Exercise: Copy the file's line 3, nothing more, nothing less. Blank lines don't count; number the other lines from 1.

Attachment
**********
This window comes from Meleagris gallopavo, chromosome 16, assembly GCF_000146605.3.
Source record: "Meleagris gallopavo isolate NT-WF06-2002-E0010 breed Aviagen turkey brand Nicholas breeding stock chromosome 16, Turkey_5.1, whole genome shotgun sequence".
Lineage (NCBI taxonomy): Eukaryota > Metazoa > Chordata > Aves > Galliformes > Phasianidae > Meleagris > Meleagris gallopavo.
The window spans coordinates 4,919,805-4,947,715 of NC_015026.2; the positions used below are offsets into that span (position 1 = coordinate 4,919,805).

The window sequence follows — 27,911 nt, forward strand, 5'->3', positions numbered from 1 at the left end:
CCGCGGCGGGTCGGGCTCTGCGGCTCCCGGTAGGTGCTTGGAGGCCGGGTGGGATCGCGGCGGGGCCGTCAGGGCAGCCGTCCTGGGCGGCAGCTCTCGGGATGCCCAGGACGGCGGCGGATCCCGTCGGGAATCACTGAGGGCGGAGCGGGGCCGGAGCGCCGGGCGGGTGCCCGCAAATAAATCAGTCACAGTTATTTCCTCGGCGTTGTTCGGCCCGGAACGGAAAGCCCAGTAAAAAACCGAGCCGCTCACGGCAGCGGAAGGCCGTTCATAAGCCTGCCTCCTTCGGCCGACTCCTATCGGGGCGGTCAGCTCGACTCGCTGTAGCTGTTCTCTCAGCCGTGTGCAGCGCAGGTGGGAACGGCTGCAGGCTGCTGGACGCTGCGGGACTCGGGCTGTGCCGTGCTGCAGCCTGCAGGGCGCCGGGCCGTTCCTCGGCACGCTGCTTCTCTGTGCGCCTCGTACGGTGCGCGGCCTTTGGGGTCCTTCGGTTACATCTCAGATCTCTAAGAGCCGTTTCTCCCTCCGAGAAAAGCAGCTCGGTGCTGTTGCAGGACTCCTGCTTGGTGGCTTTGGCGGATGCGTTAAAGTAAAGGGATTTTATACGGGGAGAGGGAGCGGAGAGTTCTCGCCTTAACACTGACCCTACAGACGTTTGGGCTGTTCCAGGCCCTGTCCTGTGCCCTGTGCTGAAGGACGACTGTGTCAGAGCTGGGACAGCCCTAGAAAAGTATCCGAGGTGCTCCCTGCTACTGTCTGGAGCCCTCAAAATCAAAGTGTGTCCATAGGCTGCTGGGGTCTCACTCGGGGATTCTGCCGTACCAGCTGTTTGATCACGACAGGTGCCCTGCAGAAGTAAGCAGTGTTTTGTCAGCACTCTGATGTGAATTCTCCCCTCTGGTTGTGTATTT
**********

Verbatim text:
Lineage (NCBI taxonomy): Eukaryota > Metazoa > Chordata > Aves > Galliformes > Phasianidae > Meleagris > Meleagris gallopavo.